I'm not sure that I completely understand this. If someone has a better explanation I would love to hear it.
 
F Paulsson

F Paulsson

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Before I try to explain fold equity: Do you understand what 'equity' means in poker terms?
 
tosborn

tosborn

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Sure. I understood equity before, but, I have also read your article on it.:D

We should have the same understanding.
 
F Paulsson

F Paulsson

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Okay, good.

So "fold equity" is, roughly put, the increase in expectation that comes from your opponent folding because you bet. For instance:

If your opponent has a 0% chance of winning this pot, you can never have any fold equity. You stand nothing to gain from him folding if he's drawing dead. Right?

If your opponent has a 100% chance of winning this pot (you're bluffing with a hopeless hand on the river) but will fold every time you bet, your fold equity is the entire pot. Right?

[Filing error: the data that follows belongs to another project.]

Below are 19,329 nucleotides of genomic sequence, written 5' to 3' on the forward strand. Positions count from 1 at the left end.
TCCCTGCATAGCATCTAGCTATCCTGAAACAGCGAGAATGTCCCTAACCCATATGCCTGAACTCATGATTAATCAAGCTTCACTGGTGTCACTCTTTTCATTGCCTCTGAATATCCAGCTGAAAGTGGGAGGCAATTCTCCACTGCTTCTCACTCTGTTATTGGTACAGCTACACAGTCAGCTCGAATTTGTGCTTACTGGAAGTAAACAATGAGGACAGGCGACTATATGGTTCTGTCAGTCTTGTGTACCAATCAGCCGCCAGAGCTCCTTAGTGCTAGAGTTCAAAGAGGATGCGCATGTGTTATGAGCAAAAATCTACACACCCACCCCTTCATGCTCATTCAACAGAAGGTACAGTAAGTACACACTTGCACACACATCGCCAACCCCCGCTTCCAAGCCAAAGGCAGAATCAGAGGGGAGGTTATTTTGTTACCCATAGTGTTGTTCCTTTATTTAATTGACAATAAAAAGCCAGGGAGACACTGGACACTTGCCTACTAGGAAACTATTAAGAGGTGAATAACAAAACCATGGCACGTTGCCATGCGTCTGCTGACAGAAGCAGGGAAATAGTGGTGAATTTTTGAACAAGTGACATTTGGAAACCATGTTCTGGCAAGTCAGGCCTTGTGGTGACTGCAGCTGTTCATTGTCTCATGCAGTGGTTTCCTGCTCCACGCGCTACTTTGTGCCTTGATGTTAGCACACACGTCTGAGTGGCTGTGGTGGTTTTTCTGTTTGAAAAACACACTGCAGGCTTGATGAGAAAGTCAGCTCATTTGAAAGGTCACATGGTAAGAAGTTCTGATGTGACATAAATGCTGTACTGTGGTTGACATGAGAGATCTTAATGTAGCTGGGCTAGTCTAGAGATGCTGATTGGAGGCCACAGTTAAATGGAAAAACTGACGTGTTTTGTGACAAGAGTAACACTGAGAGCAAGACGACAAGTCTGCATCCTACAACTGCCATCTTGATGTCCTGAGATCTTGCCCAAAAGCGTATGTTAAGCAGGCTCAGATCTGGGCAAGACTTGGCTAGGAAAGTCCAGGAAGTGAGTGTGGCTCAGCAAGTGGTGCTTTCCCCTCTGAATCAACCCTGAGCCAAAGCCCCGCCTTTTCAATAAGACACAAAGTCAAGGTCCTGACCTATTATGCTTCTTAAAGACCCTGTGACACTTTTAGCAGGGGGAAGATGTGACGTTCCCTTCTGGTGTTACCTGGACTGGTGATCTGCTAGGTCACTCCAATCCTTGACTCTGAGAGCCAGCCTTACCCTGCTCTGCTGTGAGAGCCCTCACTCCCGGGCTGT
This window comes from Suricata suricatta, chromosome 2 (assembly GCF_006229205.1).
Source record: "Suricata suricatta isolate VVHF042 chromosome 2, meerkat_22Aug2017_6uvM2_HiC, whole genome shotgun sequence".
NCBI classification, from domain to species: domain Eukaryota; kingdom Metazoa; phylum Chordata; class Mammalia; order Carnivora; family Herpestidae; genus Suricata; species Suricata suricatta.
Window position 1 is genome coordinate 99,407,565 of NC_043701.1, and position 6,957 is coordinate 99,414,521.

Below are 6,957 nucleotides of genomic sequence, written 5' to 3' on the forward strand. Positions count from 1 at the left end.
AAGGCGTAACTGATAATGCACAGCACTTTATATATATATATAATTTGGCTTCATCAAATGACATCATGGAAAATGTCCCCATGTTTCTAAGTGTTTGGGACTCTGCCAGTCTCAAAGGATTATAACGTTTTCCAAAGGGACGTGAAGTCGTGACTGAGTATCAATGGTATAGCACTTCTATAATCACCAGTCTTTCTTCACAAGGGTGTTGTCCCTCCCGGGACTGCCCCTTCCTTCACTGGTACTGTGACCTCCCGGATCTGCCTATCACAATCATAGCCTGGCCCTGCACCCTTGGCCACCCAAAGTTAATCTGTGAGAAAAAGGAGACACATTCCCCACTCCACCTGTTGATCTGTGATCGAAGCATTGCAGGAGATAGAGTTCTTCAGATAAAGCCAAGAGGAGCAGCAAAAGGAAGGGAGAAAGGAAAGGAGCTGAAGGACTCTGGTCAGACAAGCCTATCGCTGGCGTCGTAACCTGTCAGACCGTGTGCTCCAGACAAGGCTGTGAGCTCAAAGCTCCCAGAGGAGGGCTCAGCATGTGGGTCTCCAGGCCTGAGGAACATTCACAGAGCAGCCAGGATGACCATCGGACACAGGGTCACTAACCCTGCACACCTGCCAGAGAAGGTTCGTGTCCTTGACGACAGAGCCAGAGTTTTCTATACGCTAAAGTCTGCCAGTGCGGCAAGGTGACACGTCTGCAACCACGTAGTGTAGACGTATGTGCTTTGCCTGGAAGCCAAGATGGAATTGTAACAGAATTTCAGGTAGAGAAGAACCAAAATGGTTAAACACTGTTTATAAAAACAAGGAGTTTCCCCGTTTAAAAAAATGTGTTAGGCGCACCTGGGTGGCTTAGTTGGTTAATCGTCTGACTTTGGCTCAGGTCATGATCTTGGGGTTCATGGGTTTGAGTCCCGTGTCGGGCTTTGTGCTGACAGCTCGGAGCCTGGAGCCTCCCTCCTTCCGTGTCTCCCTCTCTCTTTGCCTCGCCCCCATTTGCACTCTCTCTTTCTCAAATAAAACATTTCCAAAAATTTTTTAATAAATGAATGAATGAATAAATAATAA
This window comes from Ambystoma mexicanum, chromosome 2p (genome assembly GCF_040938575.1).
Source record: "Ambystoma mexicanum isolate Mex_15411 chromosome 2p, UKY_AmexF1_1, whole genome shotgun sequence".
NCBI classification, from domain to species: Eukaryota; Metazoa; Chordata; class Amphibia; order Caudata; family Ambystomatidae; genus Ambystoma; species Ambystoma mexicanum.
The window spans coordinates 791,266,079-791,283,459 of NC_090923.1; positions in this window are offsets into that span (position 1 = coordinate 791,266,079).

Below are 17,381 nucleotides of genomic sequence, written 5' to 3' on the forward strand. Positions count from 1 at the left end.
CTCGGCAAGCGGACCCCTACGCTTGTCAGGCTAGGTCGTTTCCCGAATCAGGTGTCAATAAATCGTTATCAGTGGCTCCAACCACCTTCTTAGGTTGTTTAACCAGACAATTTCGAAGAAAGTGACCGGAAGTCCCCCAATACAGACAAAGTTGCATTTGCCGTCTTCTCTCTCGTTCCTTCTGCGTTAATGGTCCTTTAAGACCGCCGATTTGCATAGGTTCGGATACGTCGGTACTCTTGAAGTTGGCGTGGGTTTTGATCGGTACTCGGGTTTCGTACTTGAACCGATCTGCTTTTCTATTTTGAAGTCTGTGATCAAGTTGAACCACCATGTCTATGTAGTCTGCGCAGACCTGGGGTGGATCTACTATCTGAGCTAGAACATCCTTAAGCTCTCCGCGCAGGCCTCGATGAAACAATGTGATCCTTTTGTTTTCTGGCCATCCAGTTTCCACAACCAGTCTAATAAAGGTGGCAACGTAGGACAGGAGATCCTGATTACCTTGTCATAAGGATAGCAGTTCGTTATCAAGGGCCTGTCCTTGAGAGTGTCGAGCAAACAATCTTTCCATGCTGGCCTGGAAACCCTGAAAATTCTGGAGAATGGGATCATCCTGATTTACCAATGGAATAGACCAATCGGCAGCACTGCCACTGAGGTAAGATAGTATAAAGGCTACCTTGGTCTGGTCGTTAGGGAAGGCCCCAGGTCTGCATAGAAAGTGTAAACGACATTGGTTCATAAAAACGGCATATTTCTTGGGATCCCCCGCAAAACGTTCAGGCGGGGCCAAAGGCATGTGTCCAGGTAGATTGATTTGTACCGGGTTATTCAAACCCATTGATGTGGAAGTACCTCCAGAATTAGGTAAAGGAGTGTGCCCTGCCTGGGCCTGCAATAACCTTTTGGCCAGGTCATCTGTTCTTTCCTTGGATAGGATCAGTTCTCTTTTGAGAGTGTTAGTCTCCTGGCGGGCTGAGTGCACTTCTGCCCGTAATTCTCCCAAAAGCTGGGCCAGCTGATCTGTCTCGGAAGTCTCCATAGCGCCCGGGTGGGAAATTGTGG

But there are degrees in between. For instance, if your opponent has you beat all the time, but will only fold 50% of the time, your fold equity is half the pot. Now, we're getting into the trickier areas.

If there are cards still to come, both you and your opponent will have some chance of winning (unless one of you are drawing dead, which doesn't happen often). So let's say that you have a 20% chance of winning, and he has an 80% chance of winning.

You bet. He will fold half the time, which you for some reason just know. What's your fold equity expressed as a percentage?
 
F Paulsson

F Paulsson

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Right.

Now, obvious as it may be, you of course have fold equity even when you're ahead of your opponent. Anyone with a live draw - including stuff like backdoor straights - has some equity in the hand. If you make them fold, you gain whatever equity they had to give up. The line between when you want them to call instead of folding is the line where you're break-even; when the fold equity that you would have gained from betting equals the expected value you get when they call.